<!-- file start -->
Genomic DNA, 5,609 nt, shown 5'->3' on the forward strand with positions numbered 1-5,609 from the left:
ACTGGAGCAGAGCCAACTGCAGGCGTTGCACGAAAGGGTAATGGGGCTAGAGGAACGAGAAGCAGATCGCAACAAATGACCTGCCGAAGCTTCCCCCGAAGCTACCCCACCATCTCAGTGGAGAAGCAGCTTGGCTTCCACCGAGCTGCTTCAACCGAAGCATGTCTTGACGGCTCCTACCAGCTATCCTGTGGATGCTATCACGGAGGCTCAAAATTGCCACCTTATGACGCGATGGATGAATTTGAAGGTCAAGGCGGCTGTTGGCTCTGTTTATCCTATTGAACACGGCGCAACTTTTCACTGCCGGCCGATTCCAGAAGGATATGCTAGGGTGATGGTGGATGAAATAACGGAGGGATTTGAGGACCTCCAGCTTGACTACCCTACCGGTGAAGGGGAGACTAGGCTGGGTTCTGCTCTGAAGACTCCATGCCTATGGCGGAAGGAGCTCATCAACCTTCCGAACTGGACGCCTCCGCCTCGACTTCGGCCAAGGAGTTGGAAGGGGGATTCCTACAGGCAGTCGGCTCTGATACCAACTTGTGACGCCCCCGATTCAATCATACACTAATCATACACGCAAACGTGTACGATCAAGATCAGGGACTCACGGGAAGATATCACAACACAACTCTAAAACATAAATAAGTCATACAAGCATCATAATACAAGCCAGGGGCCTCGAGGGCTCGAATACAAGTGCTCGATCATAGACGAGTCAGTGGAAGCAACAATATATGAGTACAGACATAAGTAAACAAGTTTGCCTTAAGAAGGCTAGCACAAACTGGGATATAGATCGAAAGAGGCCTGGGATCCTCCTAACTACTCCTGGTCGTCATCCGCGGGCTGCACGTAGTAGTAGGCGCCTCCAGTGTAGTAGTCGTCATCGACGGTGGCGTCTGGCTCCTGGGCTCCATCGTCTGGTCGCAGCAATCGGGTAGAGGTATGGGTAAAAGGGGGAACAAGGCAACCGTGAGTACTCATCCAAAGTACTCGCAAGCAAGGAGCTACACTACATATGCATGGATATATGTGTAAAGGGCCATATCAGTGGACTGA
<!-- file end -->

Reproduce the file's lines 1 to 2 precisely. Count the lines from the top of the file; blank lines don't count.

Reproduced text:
Genomic DNA, 5,609 nt, shown 5'->3' on the forward strand with positions numbered 1-5,609 from the left:
ACTGGAGCAGAGCCAACTGCAGGCGTTGCACGAAAGGGTAATGGGGCTAGAGGAACGAGAAGCAGATCGCAACAAATGACCTGCCGAAGCTTCCCCCGAAGCTACCCCACCATCTCAGTGGAGAAGCAGCTTGGCTTCCACCGAGCTGCTTCAACCGAAGCATGTCTTGACGGCTCCTACCAGCTATCCTGTGGATGCTATCACGGAGGCTCAAAATTGCCACCTTATGACGCGATGGATGAATTTGAAGGTCAAGGCGGCTGTTGGCTCTGTTTATCCTATTGAACACGGCGCAACTTTTCACTGCCGGCCGATTCCAGAAGGATATGCTAGGGTGATGGTGGATGAAATAACGGAGGGATTTGAGGACCTCCAGCTTGACTACCCTACCGGTGAAGGGGAGACTAGGCTGGGTTCTGCTCTGAAGACTCCATGCCTATGGCGGAAGGAGCTCATCAACCTTCCGAACTGGACGCCTCCGCCTCGACTTCGGCCAAGGAGTTGGAAGGGGGATTCCTACAGGCAGTCGGCTCTGATACCAACTTGTGACGCCCCCGATTCAATCATACACTAATCATACACGCAAACGTGTACGATCAAGATCAGGGACTCACGGGAAGATATCACAACACAACTCTAAAACATAAATAAGTCATACAAGCATCATAATACAAGCCAGGGGCCTCGAGGGCTCGAATACAAGTGCTCGATCATAGACGAGTCAGTGGAAGCAACAATATATGAGTACAGACATAAGTAAACAAGTTTGCCTTAAGAAGGCTAGCACAAACTGGGATATAGATCGAAAGAGGCCTGGGATCCTCCTAACTACTCCTGGTCGTCATCCGCGGGCTGCACGTAGTAGTAGGCGCCTCCAGTGTAGTAGTCGTCATCGACGGTGGCGTCTGGCTCCTGGGCTCCATCGTCTGGTCGCAGCAATCGGGTAGAGGTATGGGTAAAAGGGGGAACAAGGCAACCGTGAGTACTCATCCAAAGTACTCGCAAGCAAGGAGCTACACTACATATGCATGGATATATGTGTAAAGGGCCATATCAGTGGACTGA